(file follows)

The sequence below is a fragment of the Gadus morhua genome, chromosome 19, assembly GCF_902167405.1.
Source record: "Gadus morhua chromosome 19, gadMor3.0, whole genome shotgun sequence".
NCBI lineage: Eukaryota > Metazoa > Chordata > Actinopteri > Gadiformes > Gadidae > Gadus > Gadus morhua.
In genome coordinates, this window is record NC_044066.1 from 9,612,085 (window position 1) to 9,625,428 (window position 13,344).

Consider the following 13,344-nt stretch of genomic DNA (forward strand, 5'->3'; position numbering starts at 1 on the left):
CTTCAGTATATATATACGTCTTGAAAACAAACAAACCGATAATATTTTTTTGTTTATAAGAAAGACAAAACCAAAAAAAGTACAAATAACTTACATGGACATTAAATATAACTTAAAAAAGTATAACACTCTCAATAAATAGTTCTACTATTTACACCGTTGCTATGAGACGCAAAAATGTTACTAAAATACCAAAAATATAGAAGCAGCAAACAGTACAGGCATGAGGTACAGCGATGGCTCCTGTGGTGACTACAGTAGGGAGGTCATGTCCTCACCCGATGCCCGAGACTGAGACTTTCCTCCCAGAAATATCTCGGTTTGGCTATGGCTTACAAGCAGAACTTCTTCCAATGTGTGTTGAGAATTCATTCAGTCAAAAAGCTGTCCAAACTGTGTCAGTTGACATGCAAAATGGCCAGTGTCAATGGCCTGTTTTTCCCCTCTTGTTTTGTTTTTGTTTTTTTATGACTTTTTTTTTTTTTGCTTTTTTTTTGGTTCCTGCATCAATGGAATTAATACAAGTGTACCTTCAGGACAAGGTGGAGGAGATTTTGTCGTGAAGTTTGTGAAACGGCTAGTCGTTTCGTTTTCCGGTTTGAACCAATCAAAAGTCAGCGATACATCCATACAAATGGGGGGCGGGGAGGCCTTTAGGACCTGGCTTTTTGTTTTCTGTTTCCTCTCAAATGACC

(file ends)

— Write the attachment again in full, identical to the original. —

The sequence below is a fragment of the Gadus morhua genome, chromosome 19, assembly GCF_902167405.1.
Source record: "Gadus morhua chromosome 19, gadMor3.0, whole genome shotgun sequence".
NCBI lineage: Eukaryota > Metazoa > Chordata > Actinopteri > Gadiformes > Gadidae > Gadus > Gadus morhua.
In genome coordinates, this window is record NC_044066.1 from 9,612,085 (window position 1) to 9,625,428 (window position 13,344).

Consider the following 13,344-nt stretch of genomic DNA (forward strand, 5'->3'; position numbering starts at 1 on the left):
CTTCAGTATATATATACGTCTTGAAAACAAACAAACCGATAATATTTTTTTGTTTATAAGAAAGACAAAACCAAAAAAAGTACAAATAACTTACATGGACATTAAATATAACTTAAAAAAGTATAACACTCTCAATAAATAGTTCTACTATTTACACCGTTGCTATGAGACGCAAAAATGTTACTAAAATACCAAAAATATAGAAGCAGCAAACAGTACAGGCATGAGGTACAGCGATGGCTCCTGTGGTGACTACAGTAGGGAGGTCATGTCCTCACCCGATGCCCGAGACTGAGACTTTCCTCCCAGAAATATCTCGGTTTGGCTATGGCTTACAAGCAGAACTTCTTCCAATGTGTGTTGAGAATTCATTCAGTCAAAAAGCTGTCCAAACTGTGTCAGTTGACATGCAAAATGGCCAGTGTCAATGGCCTGTTTTTCCCCTCTTGTTTTGTTTTTGTTTTTTTATGACTTTTTTTTTTTTTGCTTTTTTTTTGGTTCCTGCATCAATGGAATTAATACAAGTGTACCTTCAGGACAAGGTGGAGGAGATTTTGTCGTGAAGTTTGTGAAACGGCTAGTCGTTTCGTTTTCCGGTTTGAACCAATCAAAAGTCAGCGATACATCCATACAAATGGGGGGCGGGGAGGCCTTTAGGACCTGGCTTTTTGTTTTCTGTTTCCTCTCAAATGACC